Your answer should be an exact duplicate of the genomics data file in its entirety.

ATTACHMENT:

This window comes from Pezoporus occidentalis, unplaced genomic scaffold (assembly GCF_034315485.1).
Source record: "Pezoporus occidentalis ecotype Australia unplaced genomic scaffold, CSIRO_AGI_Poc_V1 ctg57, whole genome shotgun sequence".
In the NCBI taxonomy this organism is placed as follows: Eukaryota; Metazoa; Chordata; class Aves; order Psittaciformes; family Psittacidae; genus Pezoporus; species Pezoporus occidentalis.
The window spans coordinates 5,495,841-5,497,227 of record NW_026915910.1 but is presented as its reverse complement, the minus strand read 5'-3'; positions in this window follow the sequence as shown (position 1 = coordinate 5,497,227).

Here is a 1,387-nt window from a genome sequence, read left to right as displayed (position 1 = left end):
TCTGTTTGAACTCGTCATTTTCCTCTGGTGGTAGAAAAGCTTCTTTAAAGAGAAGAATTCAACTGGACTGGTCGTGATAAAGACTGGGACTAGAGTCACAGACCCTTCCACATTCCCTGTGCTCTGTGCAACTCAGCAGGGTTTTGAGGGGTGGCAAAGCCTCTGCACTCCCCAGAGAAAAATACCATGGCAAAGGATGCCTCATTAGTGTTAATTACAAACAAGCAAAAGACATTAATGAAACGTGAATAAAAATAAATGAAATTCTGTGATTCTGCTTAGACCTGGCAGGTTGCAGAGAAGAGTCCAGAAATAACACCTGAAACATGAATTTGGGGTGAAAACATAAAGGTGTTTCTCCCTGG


This window comes from Pezoporus occidentalis, unplaced genomic scaffold (assembly GCF_034315485.1).
Source record: "Pezoporus occidentalis ecotype Australia unplaced genomic scaffold, CSIRO_AGI_Poc_V1 ctg57, whole genome shotgun sequence".
In the NCBI taxonomy this organism is placed as follows: Eukaryota; Metazoa; Chordata; class Aves; order Psittaciformes; family Psittacidae; genus Pezoporus; species Pezoporus occidentalis.
The window spans coordinates 5,495,841-5,497,227 of record NW_026915910.1 but is presented as its reverse complement, the minus strand read 5'-3'; positions in this window follow the sequence as shown (position 1 = coordinate 5,497,227).

Here is a 1,387-nt window from a genome sequence, read left to right as displayed (position 1 = left end):
TCTGTTTGAACTCGTCATTTTCCTCTGGTGGTAGAAAAGCTTCTTTAAAGAGAAGAATTCAACTGGACTGGTCGTGATAAAGACTGGGACTAGAGTCACAGACCCTTCCACATTCCCTGTGCTCTGTGCAACTCAGCAGGGTTTTGAGGGGTGGCAAAGCCTCTGCACTCCCCAGAGAAAAATACCATGGCAAAGGATGCCTCATTAGTGTTAATTACAAACAAGCAAAAGACATTAATGAAACGTGAATAAAAATAAATGAAATTCTGTGATTCTGCTTAGACCTGGCAGGTTGCAGAGAAGAGTCCAGAAATAACACCTGAAACATGAATTTGGGGTGAAAACATAAAGGTGTTTCTCCCTGG